Even if National loses Labour might not really win

Oppositions don’t win elections, governments lose them, the old saying goes. Is it true? Is it true in 2014?

There isn’t yet enough wrong for the government to lose. Though National has support-partner issues, it has strong poll ratings, jobs and wages are rising, consumer and business confidence is high and big majorities tell pollsters the country is on the right track.

If those conditions mostly last till the campaign, Labour has to earn a win.

In the years after 1945 governments did lose elections: Labour after 14 years in 1949, National after a late change of Prime Minister in 1957, Labour in 1960 after taxing tobacco, alcohol and petrol hard.

But in 1969 Sir Keith Holyoake’s loss-prone third-term government hung on in a tight race. Labour blamed a shipping union dispute but actually was still in transition from 1930s-50s has-beens to a modernising new breed and leader Norman Kirk wasn’t ready.

By 1972 Kirk had had a makeover. The modernisers were on top. Labour won in a landslide. The landslide suggests Labour won more than, or at least as much as, National lost. In 1975, Kirk having died and amid the stress of the post-1973-oil-shock recession, Labour lost. But National also won: it got a landslide. A factor was its transition to a popular populist leader, Sir Robert Muldoon.

In 1978 and 1981 National lost on votes to Labour but got more seats and stayed in power. Labour wasn’t ready: it had leadership issues and was again in transition, to its up-and-coming baby-boomer cohort, the “B team”. By 1984 the “B team” had up-and-come. Labour won in a landslide.

In 1990 Labour was wracked by infighting, had twice changed Prime Minister, had lost its voter base and was stranded in a recession. It unmistakably lost the election. But National also won it, with 48 per cent. It had made a transition, to market economics, epitomised in a knife-edge caucus majority for the Reserve Bank Act in 1989. In effect Labour passed the baton to the next runner on the same deregulatory track.

National fell 13 percentage points in 1993, in effect a loss. But Labour was divided. In 1996 Labour was still unready and Winston Peters went with Jim Bolger despite having said Bolger was not fit to be Prime Minister. By 1999 Helen Clark had refashioned herself forcefully, with makeup, had made up with renegade Jim Anderton and had remade policy into a “third way”, leavening market economics with some traditional Labour. She won at least as much as National lost.

Three terms later Labour was waning. But also National had shifted centrewards, got an appealing leader, John Key, and won 45 per cent, a figure that says it won at least as much as Labour lost.

This year, as in 1969 and 1981, Labour is in transition — from the baby-boomers to an under-45s cohort, which you might call the 2014 “B team”. That transition is incomplete.

That does not mean Labour cannot win. Complex data crunching, based on American campaign techniques, has pinpointed Labour-leaners who didn’t vote in 2008 and/or 2011 for quizzing and targeting with customised, in-person get-out-and-vote prods. Though the system will take years to fully develop, a trial run in the Christchurch East by-election raised spirits. Labour has more potential campaign activists and fellow-travellers, organised on hubs, than in 2008-11.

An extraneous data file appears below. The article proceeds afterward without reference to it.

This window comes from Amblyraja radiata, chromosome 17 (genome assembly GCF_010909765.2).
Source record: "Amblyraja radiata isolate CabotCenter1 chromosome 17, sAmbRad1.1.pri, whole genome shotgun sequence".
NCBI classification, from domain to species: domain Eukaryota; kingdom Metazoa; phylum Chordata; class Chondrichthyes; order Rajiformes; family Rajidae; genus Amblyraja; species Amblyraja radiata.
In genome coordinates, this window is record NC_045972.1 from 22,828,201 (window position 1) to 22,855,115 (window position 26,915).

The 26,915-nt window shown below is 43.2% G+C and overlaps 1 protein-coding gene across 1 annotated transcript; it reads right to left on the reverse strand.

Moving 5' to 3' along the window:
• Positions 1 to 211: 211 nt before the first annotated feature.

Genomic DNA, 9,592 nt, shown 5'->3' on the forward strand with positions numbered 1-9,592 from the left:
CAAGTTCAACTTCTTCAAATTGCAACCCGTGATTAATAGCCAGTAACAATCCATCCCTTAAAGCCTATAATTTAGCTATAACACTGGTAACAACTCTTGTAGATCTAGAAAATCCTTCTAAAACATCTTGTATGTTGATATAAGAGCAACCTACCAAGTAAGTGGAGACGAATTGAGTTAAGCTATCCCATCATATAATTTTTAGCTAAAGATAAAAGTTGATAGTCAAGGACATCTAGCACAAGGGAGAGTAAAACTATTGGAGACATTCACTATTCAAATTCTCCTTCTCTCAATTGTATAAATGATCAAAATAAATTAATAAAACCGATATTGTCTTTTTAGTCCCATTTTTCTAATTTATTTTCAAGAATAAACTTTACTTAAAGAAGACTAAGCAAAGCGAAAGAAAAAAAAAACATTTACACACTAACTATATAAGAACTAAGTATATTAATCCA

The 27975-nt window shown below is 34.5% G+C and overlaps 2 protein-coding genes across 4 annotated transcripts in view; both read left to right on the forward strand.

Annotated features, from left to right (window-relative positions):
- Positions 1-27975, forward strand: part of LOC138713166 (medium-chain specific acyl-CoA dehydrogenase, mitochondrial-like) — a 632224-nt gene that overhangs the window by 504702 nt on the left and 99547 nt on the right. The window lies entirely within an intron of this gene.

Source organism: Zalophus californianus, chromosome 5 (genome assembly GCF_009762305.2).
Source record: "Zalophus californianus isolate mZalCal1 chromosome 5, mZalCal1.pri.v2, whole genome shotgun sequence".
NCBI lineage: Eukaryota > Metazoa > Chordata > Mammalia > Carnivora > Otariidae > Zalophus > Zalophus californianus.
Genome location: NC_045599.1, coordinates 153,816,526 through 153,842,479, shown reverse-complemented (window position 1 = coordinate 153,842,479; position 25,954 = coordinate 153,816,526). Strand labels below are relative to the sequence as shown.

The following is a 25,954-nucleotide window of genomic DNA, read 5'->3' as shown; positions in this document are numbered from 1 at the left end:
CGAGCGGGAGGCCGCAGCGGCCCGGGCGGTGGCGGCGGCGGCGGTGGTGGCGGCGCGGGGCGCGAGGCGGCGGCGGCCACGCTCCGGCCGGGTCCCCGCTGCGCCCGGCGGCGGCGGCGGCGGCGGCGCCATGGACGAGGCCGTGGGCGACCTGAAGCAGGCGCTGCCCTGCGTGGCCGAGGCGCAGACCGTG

But if it wins just on sharper campaigning, it will be with an ageing Peters and the Greens in transition, not a recipe for a long-lived government.

And policy is also still in transition.

Labour explicitly intends to be “active” in the economy: Reserve Bank changes, a state electricity agency, a plan to build 100,000 houses to fix a badly skewed market, ambitions to revive regional development and advantage local firms plus a capital gains tax, tougher tax rules for foreign firms, a living wage and KiwiSaver changes.

And much policy is to be promoted in coming weeks: on housing, including working with builders, developers and not-for-profits; “jobs, skills and training” plus reworking education beyond parroting the unions, with a focus on teacher quality; a rethink of the public service’s role; and a child-first policy.

But until policy detail is firmed uncertainty and confusion hover. Before Christmas David Cunliffe said he would “probably” buy back the part-privatised electricity firms. Hair stood on end in some party quarters.

And when the election platform is settled, will it have transited fully from “third way” policy to a “2020s-way”? Will it make 2014 the “election for the future” some MPs talk of?

Cunliffe has intelligence, proven ministerial ability, charm and presence. But his shine quickly faded in the polls. Voters have not yet discerned the charisma his leadership backers saw.

The critical long-term point for Labour is whether Cunliffe will look like a leader for the future, that is, in effect if not in formality, leader of the up-and-coming “B team” — a leader making a win, not just squeezing in on a National loss.